That commanding lead has been slipping. The opinion polls on the last weekend of the campaign predicted between thirty-two and thirty-five seats for Kadima, with twenty for Labour, and the once mighty Likud trailing with just fourteen. An astonishing twenty-five seats were said to be still in the hands of undecided floating voters, and a host of small parties were scrabbling to beat the 2% minimum votes threshold (an increase from 1.5% in 2003, which may hurt the Israeli-Arab parties especially) to share the rest.
"My big worry is that even if we win the elections we will not be able to form a powerful enough coalition for the government to see through its term free of the politicking of minor parties", Olmert admitted.
Kadima's manifesto supports setting up "another nation (i.e. Palestinian) state, as long as it is not a terror state", but the party also wants to keep large Jewish West Bank settlement blocs and an undivided Jerusalem. Domestically it promises investments in social and economic infrastructure and a war on poverty and crime.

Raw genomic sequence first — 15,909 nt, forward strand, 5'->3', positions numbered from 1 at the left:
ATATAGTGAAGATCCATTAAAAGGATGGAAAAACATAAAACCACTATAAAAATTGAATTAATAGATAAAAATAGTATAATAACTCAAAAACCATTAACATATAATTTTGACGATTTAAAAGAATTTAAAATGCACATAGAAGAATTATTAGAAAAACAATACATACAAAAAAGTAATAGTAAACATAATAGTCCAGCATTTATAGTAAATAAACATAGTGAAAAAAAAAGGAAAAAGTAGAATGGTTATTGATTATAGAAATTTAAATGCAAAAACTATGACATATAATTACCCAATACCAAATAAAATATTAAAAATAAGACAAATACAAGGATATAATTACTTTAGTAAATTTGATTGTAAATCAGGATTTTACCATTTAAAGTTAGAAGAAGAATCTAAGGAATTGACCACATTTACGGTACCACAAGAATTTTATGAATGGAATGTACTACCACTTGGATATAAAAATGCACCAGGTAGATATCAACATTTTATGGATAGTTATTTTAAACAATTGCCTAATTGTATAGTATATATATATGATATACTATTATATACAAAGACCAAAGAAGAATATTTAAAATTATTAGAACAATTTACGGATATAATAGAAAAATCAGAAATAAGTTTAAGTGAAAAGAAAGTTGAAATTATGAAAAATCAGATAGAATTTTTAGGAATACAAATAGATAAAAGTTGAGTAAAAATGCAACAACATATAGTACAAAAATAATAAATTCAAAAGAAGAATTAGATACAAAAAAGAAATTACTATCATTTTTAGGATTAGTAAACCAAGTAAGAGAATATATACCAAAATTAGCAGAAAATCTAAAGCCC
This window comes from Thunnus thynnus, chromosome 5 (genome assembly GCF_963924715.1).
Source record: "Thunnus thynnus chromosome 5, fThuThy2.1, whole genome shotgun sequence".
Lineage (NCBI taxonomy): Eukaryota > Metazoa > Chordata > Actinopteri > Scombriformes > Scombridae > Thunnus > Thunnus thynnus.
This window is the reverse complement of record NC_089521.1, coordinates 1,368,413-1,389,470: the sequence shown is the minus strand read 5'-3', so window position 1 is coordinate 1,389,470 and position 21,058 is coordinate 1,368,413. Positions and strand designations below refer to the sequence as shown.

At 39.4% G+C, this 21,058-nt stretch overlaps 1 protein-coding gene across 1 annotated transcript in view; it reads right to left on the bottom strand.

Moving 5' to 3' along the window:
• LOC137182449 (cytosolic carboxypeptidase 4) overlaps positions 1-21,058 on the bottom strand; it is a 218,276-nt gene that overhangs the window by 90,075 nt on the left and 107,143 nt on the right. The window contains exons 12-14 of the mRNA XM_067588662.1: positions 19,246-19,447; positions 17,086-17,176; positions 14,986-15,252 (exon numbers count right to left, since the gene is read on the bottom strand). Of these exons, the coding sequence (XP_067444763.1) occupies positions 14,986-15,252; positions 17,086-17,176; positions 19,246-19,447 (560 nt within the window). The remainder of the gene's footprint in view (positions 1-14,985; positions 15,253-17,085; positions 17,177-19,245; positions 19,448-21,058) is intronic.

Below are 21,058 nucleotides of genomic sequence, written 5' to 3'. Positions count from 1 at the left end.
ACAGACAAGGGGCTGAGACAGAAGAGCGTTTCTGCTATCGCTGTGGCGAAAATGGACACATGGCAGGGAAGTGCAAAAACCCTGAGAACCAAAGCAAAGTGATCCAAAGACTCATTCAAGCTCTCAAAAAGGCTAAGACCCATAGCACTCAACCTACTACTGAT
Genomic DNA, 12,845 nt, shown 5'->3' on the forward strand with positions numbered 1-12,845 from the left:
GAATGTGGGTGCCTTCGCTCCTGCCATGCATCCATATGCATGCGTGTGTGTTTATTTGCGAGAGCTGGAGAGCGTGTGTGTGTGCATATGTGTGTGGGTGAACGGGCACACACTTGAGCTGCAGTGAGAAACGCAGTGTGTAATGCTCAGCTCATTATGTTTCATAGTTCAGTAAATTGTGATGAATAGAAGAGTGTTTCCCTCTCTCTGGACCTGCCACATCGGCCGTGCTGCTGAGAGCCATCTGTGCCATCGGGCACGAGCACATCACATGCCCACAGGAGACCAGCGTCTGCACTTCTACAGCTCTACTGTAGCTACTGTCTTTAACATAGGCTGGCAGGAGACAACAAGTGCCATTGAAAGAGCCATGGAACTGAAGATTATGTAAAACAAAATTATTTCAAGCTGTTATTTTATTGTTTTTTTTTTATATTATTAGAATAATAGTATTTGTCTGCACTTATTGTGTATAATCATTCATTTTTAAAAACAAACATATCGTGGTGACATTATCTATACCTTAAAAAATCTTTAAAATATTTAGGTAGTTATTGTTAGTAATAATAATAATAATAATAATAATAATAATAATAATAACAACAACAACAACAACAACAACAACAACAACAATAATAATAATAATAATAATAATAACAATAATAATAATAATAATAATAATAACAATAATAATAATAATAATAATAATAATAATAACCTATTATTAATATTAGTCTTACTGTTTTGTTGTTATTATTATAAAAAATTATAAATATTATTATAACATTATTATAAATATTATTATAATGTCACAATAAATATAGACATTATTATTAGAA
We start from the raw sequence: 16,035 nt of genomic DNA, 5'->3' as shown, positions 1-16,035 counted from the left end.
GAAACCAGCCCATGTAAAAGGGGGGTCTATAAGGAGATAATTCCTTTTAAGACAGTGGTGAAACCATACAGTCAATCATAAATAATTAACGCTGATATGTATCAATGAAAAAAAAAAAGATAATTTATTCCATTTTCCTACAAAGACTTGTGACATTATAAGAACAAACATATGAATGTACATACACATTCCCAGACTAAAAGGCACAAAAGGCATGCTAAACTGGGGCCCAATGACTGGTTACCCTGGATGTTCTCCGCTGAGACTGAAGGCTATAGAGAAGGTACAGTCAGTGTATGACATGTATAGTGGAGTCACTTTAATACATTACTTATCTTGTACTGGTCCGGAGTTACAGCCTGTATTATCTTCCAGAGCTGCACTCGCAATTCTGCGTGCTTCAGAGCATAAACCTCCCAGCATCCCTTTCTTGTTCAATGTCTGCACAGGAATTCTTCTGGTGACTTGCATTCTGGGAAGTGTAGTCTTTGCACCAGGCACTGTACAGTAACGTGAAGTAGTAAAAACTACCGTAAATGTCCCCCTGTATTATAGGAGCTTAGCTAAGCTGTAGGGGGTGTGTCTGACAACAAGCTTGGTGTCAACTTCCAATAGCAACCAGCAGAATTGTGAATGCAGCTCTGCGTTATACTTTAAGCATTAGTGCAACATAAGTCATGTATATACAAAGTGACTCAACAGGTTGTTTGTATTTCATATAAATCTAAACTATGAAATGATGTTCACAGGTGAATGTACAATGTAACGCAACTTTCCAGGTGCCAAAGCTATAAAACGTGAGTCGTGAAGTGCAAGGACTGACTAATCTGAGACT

Labour's untested new leader Amir Peretz, elected in November 2005 in place of Shimon Peres (who defected to Kadima soon after) remains confident of leading his party into a ruling coalition with Kadima. At first lampooned by television satirists as a figure always bellowing through a shop-steward's megaphone at the electorate, he quickly dropped his harsh attacks on Israel's wealthy capitalists and crafted a moderate social-reform agenda to slash unemployment and raise the minimum wage. On the peace front, Peretz says that Labour will renew diplomatic negotiations based on "two states for two nations" with borders to be determined in the talks.